House ambles down the hall to his team and reports that, despite his powerful speech, Radfafa is still refusing treatment. The doctors wonder if they can say she isn't competent to get a court order overriding her wishes, but House has suddenly remembered his medical ethics and says that they can't because Radfafa is competent. Wilson, who also apparently moonlights as a psychologist, says that Radfafa isn't a file to House anymore; she's a real, live, person. That is subject to change during the coming weekend, however. The doctors asks House what he's going to do. House says that he figured out what was wrong with Radfafa, so his work is done. It's not his problem that he didn't have enough proof for her.
As House is limping away in defeat, Chase pipes up to say that he may know a safe, non-invasive way to prove that Radfafa has a tapeworm: an x-ray. It wouldn't have shown up on the CAT scan because the cyst a tapeworm makes when it burrows into you looks the same as other brainly things. But they can do an x-ray on Radfafa's thigh, figuring that if there's a worm in her head, there's bound to be a few in tapeworm favorite hang-out spot, the thighs. One good thing about having dead legs muscles like House: no tapeworms.
Radfafa has agreed to the x-ray, apparently deciding there's no way it can kill her. She probably thought that about the MRI, too, and about the steroids. The doctors take the x-rays, we see a couple of computer graphics, and lo and behold, we have a nasty little tapeworm. Chase shows it to Radfafa and says that she's had worms for about six to ten years. "Do I have more?" she asks. "Probably!" says Chase, chuckling away at poor old worm-ridden Radfafa. If her students find out about this, she will never hear the end of it. Thirty years down the road, she'll still be known first and foremost as the teacher with a worm in her brain. Chase hands Radfafa two pills and tells her to take them every day for a month, and then she'll be cured. Hopefully those pills will work on her dying brain worm first, because she doesn't really have a month to wait around. Chase lists off the pill side effects, all of which Radfafa has had in a more serious form already. She gladly swallows them.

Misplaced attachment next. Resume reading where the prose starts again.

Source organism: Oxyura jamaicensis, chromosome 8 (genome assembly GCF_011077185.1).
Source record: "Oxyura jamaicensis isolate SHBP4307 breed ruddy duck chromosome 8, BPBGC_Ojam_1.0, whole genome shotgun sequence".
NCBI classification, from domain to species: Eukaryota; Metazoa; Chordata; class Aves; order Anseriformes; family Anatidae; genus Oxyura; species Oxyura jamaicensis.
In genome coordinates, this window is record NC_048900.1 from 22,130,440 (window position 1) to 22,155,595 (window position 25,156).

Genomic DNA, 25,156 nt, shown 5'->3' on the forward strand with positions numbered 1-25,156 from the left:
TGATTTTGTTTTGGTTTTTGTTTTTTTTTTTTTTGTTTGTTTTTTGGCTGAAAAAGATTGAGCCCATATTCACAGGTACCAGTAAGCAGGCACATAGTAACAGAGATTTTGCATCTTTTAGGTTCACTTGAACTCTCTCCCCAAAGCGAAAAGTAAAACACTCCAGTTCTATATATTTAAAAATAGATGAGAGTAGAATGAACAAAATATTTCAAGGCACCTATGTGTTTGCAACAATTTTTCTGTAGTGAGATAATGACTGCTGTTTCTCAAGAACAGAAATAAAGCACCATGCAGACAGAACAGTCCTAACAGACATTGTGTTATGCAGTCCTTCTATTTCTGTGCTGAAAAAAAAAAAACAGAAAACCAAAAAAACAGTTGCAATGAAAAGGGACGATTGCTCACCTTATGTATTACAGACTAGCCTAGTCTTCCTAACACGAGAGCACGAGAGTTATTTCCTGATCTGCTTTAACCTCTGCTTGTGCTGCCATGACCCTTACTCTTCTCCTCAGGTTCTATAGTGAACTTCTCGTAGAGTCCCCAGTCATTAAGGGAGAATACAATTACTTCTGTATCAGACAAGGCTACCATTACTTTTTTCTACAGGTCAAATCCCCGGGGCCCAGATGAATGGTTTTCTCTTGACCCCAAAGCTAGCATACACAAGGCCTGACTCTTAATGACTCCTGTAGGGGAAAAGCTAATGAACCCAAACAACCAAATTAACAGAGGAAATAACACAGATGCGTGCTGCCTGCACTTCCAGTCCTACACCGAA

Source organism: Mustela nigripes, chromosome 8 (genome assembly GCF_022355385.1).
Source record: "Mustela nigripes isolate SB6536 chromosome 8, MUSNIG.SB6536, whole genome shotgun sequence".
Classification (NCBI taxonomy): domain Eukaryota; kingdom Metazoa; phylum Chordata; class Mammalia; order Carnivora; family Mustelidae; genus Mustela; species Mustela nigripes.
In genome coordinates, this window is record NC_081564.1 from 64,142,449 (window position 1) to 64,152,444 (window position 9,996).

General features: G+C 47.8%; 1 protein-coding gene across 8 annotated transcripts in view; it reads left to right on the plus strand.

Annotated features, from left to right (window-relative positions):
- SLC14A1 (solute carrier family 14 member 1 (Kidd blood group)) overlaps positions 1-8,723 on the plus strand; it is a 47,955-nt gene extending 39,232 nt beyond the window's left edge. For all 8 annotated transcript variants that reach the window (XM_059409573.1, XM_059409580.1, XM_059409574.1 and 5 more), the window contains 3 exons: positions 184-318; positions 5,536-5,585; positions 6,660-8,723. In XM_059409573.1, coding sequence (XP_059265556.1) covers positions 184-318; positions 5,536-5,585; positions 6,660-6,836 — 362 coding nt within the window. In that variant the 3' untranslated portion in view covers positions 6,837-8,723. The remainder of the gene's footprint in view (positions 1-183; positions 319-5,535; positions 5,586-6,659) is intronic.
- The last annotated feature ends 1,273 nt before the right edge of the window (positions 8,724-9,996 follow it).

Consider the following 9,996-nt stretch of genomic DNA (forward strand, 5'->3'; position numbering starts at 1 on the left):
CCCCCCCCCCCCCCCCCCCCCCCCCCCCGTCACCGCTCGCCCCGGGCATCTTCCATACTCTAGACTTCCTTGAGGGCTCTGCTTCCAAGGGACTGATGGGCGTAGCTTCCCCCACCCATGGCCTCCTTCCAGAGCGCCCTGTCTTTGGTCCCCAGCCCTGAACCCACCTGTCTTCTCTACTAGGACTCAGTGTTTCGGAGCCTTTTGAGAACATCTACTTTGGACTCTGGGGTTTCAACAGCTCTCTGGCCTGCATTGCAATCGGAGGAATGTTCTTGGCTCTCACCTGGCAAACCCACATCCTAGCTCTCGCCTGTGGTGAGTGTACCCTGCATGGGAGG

House limps into his office, hoping for a nice, long General Hospital viewing session free of human contact. But it is not to be -- Cameron is waiting for him, and she wants to know why House hired her. House says that what he thinks doesn't matter, because he's a jerk. Cameron says she doesn't want to work for someone who doesn't respect her. She doesn't really mean it, though, since she doesn't quit immediately when House says he hired her because she is "extremely pretty." "It's like having a nice piece of art in the lobby," he says. Except it's a piece of ass. "I worked very hard to get where I am," Cameron says. House says that's true; she worked very hard. But she didn't have to. And that is why he hired her: because she was so beautiful that she didn't have to be a doctor, but she become one anyway: "You worked your stunning little ass off" instead of taking the easier road of marrying rich or being a model. "Gorgeous women do not go to medical school," House says, "unless they are as damaged as they are beautiful." Yeah, or, THEY WANT TO BE DOCTORS. What the hell?! Awww, I like this guy for the entire episode, and then he makes an inexcusable asshole comment like that and I have to kinda hate him. House asks Cameron what her damage is -- physical abuse? Sexual assault? Cameron stares at him, and then leaves to answer a page.